I was very moved by Jonathan [Magonet]’s talk, and it brought to mind many cherished memories of my own. After all, it was one key experience from the pre-stage of the JCM that got me hooked. During one of those Jewish–Christian–Muslim weekends at the Evangelische Akademie Berlin on the Middle East conflict in 1969, an intense debate ensued between two secular Jewish speakers and the rabbis Albert Friedlander and Lionel Blue with whom I have been friends ever since. It was about Jewish claims to the Holy Land, still a burning issue, and questions of privileges and ethical obligations, and it opened my eyes to the lively dynamics within the Jewish faith group far beyond the stereotypes common in the Muslim students’ community in those days. At the same time, it strengthened my resolve to concentrate on talking to each other rather than talking about each other, both between our faith groups and within them.

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Comics as Public Pedagogy

Reading Muslim Masculinities through Muslim Femininities in Ms. Marvel

Shenila S. Khoja-Moolji and Alyssa D. Niccolini

In this article we examine the production and operation of the character, Kamala Khan, a Muslim American-Pakistani superheroine of the Ms. Marvel comic series, to glean what this reveals about Islam and Muslims, with particular attention to representations of Muslim masculinities. We argue that Ms. Marvel's invitation to visualize Muslim girls as superheroes is framed by a desire to interrupt rampant Islamophobia and xenophobia, yet, in order to produce such a disruption it relies on, and (re)produces, stereotypical conceptualizations of Muslim masculinities as mirrored in men who are conservative, prone to irrational rage, pre-modern, anachronistic, and even bestial. However, as the series progresses we notice the emergence of representations of complex and complicated Muslim masculinities that cast doubt on these tired, hackneyed ones, thus making way for a comic to undertake the pedagogical work of resistance. We see this graphic novel, like the shape-shifting Kamala herself, as wielding potentially dynamic and transformative power in social imaginaries.

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Nathalie Etoke

This essay is an intimate account of my encounter with Aimé Césaire. I first met him in high school. I was seventeen years old, and I had never read any work comparable to his Notebook of a Return to the Native Land. That book left me confused. The more I read the less I understood. A student in lettres modernes at Université Charles De Gaulle, I became tormented by identity issues. My years in France introduced me to racism, to an other who observed me without seeing me—between us centuries of violence, stereotypes, misunderstanding, unrequited love, unresolved conflict, unshared suffering. How do you get rid of the cutting glance that murders the Promise of Tomorrow? Césaire gave me an answer to that question.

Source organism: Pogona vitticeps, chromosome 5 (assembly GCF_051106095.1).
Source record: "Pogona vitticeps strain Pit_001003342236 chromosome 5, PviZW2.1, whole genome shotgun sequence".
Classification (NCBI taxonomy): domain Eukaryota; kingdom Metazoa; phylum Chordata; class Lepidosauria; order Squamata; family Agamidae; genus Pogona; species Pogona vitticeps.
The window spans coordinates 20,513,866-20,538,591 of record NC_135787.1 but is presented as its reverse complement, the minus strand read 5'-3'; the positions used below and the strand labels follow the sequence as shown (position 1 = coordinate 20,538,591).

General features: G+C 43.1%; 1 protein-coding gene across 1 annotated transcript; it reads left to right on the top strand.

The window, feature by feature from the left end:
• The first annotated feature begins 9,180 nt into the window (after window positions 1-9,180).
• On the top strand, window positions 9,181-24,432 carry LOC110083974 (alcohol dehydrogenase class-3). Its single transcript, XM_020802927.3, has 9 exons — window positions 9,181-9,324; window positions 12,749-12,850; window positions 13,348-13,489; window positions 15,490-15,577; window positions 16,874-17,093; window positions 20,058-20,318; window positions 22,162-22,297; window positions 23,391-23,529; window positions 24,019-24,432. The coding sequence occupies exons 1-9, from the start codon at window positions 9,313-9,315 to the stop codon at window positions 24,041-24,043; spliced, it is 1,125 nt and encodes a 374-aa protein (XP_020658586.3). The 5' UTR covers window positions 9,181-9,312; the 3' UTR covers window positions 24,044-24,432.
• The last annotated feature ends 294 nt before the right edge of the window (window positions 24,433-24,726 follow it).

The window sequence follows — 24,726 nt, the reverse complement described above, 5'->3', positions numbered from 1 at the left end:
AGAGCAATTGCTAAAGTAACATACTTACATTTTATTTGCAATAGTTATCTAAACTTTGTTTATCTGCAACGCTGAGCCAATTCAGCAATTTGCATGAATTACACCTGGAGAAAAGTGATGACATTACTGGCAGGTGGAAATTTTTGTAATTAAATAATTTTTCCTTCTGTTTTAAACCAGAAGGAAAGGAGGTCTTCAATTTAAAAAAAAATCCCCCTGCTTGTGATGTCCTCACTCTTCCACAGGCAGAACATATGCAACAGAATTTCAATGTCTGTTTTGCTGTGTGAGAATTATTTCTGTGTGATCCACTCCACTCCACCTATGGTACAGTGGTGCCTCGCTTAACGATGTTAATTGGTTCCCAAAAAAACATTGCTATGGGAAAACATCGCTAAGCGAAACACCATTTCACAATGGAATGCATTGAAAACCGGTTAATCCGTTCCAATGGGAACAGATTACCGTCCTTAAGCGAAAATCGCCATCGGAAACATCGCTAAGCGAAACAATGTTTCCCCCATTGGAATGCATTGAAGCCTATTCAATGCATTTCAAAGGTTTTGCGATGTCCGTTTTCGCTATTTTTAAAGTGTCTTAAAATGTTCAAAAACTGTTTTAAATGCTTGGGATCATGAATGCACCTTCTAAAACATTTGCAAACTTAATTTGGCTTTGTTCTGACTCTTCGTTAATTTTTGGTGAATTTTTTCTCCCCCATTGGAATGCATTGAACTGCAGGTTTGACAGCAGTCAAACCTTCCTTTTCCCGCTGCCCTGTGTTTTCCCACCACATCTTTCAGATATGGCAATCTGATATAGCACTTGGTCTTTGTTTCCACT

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Macro-Lessons from Micro-Crime

Understanding Migrant Crime through the Comparative Examination of Local Markets

Harlan Koff

Immigration politics are almost universally characterized by their complexity, their ability to raise public passions, and misinformation, often based on generalizations and stereotypes. Recently, immigration has been intrinsically linked to crime, and public agendas have squarely focused on security issues as nativist political forces have successfully created a prominent image of migrants as threats to public security. This article argues that immigrant participation in criminal markets should be studied at the local level, where micro-criminal economies often dominated by migrants actually develop. By examining criminal activity at its base, the article investigates the nature of power in these markets. Specifically, it examines migrant crime in four cities and compares it to migrant integration in regular labour markets. By doing so, the article studies levels of migrant autonomy in both criminal and regular markets and argues that this autonomy indicates whether migrant crime is entrepreneurial or a sign of social deviance.

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The Editors

Among the many new books on comic strips published in the past year one of the most provocative has been Nicolas Rouvière’s Astérix ou la parodie des identités [‘Asterix or the Parody of Identities’].1 Rouvière provides a fascinating analysis of questions of national identity in René Goscinny and Albert Uderzo’s famous series of albums. Grosso modo, he suggests that the strips undermine hard nationalist prejudices, to create universal understanding between peoples. Rouvière contends that the Astérix series encourages the French to question the myths of their own national identity, and satirises their stereotyping of their neighbours (the French image of the British, the Belgians, the Swiss, etc.). He concludes that Astérix runs counter to a world based on the ‘clash of civilisations’ model famously employed by Samuel Huntington.